At First Things
, Aaron Closson on the reluctant theologian
Given the debate over Heidegger’s philosophical and ethical legacy it may seem excessively generous to suggest that his work holds interest for Christian theologians.
Christian theologians' interest corresponds with the facts. For the first couple of decades following WWII, most of the interest in Heidegger in the USA was from theologians. They translated and organized conferences, while university philosophy departments were muzzled by McCarthyism
. As Aaron points out, calls for the suppression of the Seinsfrage
continue in the XXIst century.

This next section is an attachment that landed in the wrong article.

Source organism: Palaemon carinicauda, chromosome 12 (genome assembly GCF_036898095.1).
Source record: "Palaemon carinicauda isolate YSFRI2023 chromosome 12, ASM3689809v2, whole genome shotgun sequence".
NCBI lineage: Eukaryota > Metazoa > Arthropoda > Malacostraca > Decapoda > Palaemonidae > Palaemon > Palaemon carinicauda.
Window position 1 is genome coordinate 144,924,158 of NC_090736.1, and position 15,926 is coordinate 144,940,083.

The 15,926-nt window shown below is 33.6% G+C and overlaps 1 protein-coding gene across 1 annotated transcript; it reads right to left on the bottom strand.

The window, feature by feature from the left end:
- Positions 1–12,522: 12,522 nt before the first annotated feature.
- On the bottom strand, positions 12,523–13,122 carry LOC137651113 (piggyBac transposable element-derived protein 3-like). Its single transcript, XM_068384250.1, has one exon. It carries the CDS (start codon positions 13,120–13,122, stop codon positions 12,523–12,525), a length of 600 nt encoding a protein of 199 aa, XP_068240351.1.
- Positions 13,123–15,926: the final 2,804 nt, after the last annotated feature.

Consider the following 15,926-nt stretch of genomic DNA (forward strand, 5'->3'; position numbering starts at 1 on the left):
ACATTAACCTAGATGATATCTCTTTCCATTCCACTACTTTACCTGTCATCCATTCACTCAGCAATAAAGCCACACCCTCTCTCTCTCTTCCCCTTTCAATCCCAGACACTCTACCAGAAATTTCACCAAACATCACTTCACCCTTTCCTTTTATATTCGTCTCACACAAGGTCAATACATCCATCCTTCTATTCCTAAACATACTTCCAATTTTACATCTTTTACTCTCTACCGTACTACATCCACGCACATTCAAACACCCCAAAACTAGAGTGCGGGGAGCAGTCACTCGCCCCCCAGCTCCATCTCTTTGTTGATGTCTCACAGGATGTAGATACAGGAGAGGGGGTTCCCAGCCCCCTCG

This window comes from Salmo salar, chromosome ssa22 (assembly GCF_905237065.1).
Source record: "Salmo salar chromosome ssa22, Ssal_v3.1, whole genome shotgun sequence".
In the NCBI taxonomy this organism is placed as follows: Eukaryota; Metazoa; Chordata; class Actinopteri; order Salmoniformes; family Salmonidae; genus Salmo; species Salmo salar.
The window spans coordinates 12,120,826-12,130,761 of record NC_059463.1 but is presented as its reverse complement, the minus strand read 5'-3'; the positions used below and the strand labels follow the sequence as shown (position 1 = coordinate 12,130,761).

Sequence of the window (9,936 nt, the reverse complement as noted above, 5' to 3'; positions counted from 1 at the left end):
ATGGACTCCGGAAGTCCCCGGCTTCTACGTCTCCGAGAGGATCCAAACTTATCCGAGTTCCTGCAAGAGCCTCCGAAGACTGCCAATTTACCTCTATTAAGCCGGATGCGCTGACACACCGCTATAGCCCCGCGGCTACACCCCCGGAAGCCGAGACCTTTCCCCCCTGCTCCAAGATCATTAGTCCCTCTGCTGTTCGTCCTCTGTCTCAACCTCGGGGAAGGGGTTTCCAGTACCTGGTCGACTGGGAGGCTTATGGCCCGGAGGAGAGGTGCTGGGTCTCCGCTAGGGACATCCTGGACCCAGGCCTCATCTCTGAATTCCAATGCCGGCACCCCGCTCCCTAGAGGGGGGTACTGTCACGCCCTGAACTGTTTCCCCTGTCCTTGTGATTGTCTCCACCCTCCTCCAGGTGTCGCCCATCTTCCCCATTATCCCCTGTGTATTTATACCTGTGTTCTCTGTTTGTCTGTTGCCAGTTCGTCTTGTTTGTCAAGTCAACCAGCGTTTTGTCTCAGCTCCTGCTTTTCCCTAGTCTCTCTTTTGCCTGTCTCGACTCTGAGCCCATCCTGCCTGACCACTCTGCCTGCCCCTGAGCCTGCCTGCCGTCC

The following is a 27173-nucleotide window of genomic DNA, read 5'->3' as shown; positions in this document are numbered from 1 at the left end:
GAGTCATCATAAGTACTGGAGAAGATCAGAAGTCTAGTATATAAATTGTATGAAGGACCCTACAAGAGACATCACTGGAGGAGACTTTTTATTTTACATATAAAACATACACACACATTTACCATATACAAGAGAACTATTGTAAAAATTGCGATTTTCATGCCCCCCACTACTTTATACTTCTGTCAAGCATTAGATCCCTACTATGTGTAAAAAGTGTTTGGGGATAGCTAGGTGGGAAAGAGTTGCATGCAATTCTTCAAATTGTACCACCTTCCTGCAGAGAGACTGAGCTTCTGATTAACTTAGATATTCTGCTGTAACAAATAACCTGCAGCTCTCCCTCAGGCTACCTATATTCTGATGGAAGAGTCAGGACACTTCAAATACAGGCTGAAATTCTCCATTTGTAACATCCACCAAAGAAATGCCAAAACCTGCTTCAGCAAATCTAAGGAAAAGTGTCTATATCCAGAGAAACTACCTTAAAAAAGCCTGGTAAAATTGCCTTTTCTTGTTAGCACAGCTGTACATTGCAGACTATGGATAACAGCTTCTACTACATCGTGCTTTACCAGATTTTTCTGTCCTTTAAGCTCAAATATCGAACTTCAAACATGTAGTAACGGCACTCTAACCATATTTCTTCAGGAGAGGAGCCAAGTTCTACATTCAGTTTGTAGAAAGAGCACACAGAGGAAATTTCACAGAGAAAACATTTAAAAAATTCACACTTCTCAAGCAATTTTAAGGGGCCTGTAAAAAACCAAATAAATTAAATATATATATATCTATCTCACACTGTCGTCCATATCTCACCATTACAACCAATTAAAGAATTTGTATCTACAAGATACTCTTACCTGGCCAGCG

Heidegger distanced himself from Christianity in the late twenties, but it remains plausible that he never fully abandoned his Catholic mindset. John D. Caputo writes that by advancing an eschatological narrative of the “history of Being” in Being and Time, Heidegger was “clearly Hellenizing and secularizing a fundamentally biblical conception of the history of salvation.” Interwoven with his highly original interpretation of Greek and Middle Age mystical works runs a Christian ethos that is difficult to dismiss as purely coincidental. Caputo insists that “Heidegger was giving a reading of the early Greeks that it is impossible to believe was not the result of a transference of the categories of Christianity to early Greek texts.”
His son says Heidegger was always Catholic